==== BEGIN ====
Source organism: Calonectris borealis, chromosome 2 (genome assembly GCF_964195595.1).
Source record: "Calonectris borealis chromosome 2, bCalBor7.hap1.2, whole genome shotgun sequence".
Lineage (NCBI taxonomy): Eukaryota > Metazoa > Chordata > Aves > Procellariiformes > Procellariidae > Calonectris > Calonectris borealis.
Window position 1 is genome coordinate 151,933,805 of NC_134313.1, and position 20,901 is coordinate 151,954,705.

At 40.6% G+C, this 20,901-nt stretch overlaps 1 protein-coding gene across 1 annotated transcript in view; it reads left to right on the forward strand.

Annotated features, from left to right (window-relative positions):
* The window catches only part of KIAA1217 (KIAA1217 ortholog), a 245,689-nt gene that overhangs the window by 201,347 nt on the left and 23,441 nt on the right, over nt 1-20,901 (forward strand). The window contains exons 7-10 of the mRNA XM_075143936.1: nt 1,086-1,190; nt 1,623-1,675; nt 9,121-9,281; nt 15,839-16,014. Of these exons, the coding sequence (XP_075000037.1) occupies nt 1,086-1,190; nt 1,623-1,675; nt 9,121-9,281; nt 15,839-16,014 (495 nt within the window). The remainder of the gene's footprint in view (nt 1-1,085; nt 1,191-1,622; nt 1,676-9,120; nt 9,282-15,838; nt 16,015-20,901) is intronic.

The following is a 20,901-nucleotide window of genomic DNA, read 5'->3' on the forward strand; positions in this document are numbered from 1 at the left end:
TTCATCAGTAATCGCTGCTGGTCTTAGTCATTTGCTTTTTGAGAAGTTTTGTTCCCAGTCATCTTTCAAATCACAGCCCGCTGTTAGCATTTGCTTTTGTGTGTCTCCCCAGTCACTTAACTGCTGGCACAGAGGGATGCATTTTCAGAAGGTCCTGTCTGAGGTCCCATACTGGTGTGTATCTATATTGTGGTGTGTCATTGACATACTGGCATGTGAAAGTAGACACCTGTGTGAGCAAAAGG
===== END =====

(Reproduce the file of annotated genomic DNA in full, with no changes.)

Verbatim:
Source organism: Calonectris borealis, chromosome 2 (genome assembly GCF_964195595.1).
Source record: "Calonectris borealis chromosome 2, bCalBor7.hap1.2, whole genome shotgun sequence".
Lineage (NCBI taxonomy): Eukaryota > Metazoa > Chordata > Aves > Procellariiformes > Procellariidae > Calonectris > Calonectris borealis.
Window position 1 is genome coordinate 151,933,805 of NC_134313.1, and position 20,901 is coordinate 151,954,705.

At 40.6% G+C, this 20,901-nt stretch overlaps 1 protein-coding gene across 1 annotated transcript in view; it reads left to right on the forward strand.

Annotated features, from left to right (window-relative positions):
* The window catches only part of KIAA1217 (KIAA1217 ortholog), a 245,689-nt gene that overhangs the window by 201,347 nt on the left and 23,441 nt on the right, over nt 1-20,901 (forward strand). The window contains exons 7-10 of the mRNA XM_075143936.1: nt 1,086-1,190; nt 1,623-1,675; nt 9,121-9,281; nt 15,839-16,014. Of these exons, the coding sequence (XP_075000037.1) occupies nt 1,086-1,190; nt 1,623-1,675; nt 9,121-9,281; nt 15,839-16,014 (495 nt within the window). The remainder of the gene's footprint in view (nt 1-1,085; nt 1,191-1,622; nt 1,676-9,120; nt 9,282-15,838; nt 16,015-20,901) is intronic.

The following is a 20,901-nucleotide window of genomic DNA, read 5'->3' on the forward strand; positions in this document are numbered from 1 at the left end:
TTCATCAGTAATCGCTGCTGGTCTTAGTCATTTGCTTTTTGAGAAGTTTTGTTCCCAGTCATCTTTCAAATCACAGCCCGCTGTTAGCATTTGCTTTTGTGTGTCTCCCCAGTCACTTAACTGCTGGCACAGAGGGATGCATTTTCAGAAGGTCCTGTCTGAGGTCCCATACTGGTGTGTATCTATATTGTGGTGTGTCATTGACATACTGGCATGTGAAAGTAGACACCTGTGTGAGCAAAAGG